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Like America’s enemies, Israel’s ‘digital soldiers’ launched clandestine influence campaign

June 5, 2024 at 2:33 pm

Computer hackers on December 28, 2012 [Patrick Lux/Getty Images]

In a startling revelation, the New York Times has exposed a secretive Israeli influence campaign aimed at swaying US lawmakers and public opinion in favour of the actions of the occupation state during its military offensive in Gaza.

The $2 million operation is said to have been commissioned by Israel’s Ministry of Diaspora Affairs. The campaign sought to mobilise what it termed “digital soldiers” to promote pro-Israel messaging on social media platforms, targeting black Democrat lawmakers.

The campaign, which began following the 7 October attack, remains active on the platform X. It employed hundreds of fake accounts posing as real Americans to post pro-Israel comments. Such campaigns are often described as astro-turfing, the practice of creating a false appearance of grassroots support or opposition for a political cause or policy.

These accounts primarily targeted US lawmakers, particularly black and Democratic representatives such as House Minority Leader Hakeem Jeffries and Senator Raphael Warnock, urging them to continue funding Israel’s military. The fake online accounts and websites also promote Islamophobic content.

According to leading experts on Islamophobia, Israel and Zionist networks are one of the five pillars of anti-Muslim hate which have been on the rise. The four other pillars are made up of the far-right network, neo-conservative think tanks, state apparatuses and liberal commentators.

Israel’s influence campaign also utilised ChatGPT, an AI-powered chatbot, to generate many of the posts and created three fake English-language news sites featuring pro-Israel articles. The Israeli government’s connection to the influence operation was verified by four current and former members of the Ministry of Diaspora Affairs and documents related to the campaign.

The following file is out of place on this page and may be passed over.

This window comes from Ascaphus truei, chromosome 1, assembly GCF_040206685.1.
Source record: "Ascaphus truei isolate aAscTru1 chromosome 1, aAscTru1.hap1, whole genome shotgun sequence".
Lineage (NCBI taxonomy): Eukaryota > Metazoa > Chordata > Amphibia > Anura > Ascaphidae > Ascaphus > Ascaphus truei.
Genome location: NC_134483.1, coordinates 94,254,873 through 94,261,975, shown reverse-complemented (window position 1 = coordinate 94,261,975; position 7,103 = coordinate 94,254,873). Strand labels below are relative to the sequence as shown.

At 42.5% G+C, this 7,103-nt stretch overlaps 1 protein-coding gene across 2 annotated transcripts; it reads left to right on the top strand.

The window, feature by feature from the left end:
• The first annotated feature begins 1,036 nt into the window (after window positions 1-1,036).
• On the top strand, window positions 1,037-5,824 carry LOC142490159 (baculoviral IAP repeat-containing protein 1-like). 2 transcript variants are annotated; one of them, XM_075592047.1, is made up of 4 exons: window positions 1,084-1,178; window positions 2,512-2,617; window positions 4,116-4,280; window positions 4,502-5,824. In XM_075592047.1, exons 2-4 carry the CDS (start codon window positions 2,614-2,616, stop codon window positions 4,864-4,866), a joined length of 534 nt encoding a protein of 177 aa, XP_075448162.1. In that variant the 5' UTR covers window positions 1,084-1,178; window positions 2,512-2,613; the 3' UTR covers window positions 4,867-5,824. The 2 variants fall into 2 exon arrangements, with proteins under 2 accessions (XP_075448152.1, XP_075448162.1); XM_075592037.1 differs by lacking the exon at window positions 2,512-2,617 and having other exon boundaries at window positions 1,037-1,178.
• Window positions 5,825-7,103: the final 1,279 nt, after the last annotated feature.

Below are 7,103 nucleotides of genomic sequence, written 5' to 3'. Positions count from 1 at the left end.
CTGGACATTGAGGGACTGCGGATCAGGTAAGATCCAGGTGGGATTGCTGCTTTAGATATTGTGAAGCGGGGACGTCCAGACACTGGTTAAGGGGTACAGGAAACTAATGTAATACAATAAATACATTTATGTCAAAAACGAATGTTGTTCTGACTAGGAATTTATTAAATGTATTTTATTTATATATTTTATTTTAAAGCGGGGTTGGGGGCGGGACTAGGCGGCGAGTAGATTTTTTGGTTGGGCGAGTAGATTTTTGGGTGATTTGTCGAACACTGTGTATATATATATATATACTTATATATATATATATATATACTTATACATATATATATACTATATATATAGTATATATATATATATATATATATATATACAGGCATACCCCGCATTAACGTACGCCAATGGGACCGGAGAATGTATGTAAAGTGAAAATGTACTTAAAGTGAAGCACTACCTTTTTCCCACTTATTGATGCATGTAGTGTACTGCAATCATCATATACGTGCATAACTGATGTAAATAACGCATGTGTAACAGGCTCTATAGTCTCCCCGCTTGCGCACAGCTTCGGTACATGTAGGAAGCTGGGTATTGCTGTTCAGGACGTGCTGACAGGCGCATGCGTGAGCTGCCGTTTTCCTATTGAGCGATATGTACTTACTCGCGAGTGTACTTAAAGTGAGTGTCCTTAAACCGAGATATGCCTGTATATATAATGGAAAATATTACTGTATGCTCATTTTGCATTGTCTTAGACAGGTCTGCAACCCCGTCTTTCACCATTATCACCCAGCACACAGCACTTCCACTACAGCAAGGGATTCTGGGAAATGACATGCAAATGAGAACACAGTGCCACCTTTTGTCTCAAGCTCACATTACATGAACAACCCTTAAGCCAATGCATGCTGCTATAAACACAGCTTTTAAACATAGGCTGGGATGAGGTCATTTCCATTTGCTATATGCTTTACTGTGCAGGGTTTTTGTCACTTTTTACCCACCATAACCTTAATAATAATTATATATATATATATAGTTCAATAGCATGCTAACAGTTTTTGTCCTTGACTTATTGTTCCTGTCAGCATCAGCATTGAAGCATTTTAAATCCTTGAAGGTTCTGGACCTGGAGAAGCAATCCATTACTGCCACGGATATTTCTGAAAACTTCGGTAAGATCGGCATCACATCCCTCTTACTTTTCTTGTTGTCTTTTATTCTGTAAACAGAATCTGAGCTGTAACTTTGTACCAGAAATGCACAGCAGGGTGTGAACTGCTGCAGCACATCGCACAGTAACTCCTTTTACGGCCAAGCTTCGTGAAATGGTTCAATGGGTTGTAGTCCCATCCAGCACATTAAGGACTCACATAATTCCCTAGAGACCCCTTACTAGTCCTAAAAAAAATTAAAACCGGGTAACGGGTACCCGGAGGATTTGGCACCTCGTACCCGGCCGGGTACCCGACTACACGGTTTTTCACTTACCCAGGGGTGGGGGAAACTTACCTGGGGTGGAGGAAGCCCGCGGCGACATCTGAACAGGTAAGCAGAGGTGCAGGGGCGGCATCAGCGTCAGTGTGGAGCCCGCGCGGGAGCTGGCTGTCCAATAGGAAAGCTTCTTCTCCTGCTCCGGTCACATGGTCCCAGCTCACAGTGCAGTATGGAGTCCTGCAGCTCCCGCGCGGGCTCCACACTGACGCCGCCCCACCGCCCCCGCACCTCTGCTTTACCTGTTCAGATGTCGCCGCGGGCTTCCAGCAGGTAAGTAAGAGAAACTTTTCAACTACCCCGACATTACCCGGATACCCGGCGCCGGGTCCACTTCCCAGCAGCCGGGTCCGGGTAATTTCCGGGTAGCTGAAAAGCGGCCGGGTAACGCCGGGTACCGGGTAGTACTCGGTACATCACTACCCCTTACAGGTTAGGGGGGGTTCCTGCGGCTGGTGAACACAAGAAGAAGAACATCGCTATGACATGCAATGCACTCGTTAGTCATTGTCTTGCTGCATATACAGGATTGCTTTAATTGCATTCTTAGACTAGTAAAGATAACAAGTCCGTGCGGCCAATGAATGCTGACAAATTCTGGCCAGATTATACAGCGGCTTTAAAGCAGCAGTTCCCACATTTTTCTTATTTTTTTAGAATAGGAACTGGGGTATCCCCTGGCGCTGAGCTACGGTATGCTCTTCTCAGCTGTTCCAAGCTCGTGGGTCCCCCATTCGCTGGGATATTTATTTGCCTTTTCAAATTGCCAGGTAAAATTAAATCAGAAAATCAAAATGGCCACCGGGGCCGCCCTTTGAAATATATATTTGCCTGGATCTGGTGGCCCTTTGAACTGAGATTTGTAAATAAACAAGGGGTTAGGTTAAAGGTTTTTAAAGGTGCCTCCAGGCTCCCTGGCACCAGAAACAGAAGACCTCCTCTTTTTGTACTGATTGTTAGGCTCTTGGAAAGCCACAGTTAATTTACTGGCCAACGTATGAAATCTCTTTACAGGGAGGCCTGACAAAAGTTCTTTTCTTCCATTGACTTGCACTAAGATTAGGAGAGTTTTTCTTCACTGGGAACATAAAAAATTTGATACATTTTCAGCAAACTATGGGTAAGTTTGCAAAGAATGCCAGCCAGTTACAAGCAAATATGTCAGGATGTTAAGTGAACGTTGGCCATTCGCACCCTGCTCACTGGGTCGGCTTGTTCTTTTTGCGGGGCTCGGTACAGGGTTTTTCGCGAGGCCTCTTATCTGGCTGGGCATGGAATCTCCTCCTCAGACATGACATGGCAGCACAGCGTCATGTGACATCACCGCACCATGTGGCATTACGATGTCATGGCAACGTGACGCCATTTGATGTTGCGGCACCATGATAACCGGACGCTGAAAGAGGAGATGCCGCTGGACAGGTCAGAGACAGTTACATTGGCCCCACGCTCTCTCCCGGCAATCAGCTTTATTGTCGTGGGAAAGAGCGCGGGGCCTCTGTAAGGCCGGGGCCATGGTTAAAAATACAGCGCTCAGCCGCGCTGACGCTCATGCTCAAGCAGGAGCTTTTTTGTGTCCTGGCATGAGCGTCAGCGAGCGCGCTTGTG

Representative Ritchie Torres, a Democrat from New York known for his pro-Israel views and who receives donations from the American Israel Public Affairs Committee (AIPAC), was among the lawmakers targeted by the campaign. Fake accounts responded to Torres’ posts on X, commenting on the rise of anti-Semitism and the persecution of Jews.

While it is well-known that America’s adversaries, such as Iran, North Korea, China and Russia, often target US citizens and lawmakers through influence campaigns, the revelation that Israel, one of America’s closest allies, has engaged in similar tactics has raised eyebrows.

The campaign’s exposure underscores the lengths to which Israel is willing to go to sway American opinion on its Gaza offensive, which has been unpopular with many Americans who have called for President Joe Biden to withdraw support for Israel in light of the mounting civilian death toll. Over 36,000 Palestinians have been killed, the vast majority of whom are women and children. Israel is also being investigated by the International Court of Justice for genocide.

The Israeli government’s involvement in this influence operation has been met with criticism, with experts cited in the Times calling it “reckless” and “irresponsible”. The incident has raised questions about the nature of the US-Israel relationship and the extent to which foreign governments can influence American politics through covert means.

As the story continues to unfold, it remains to be seen how the US government and the American public will respond to this revelation and what impact it may have on the future of US-Israel relations.

The news comes a day after the US Congress passed a controversial bill to sanction the International Criminal Court (ICC) for seeking arrest warrants for Israeli Prime Minister Benjamin Netanyahu and Defence Minister Yoav Gallant.

READ: Israel’s decade-long secret ‘war’ against ICC exposed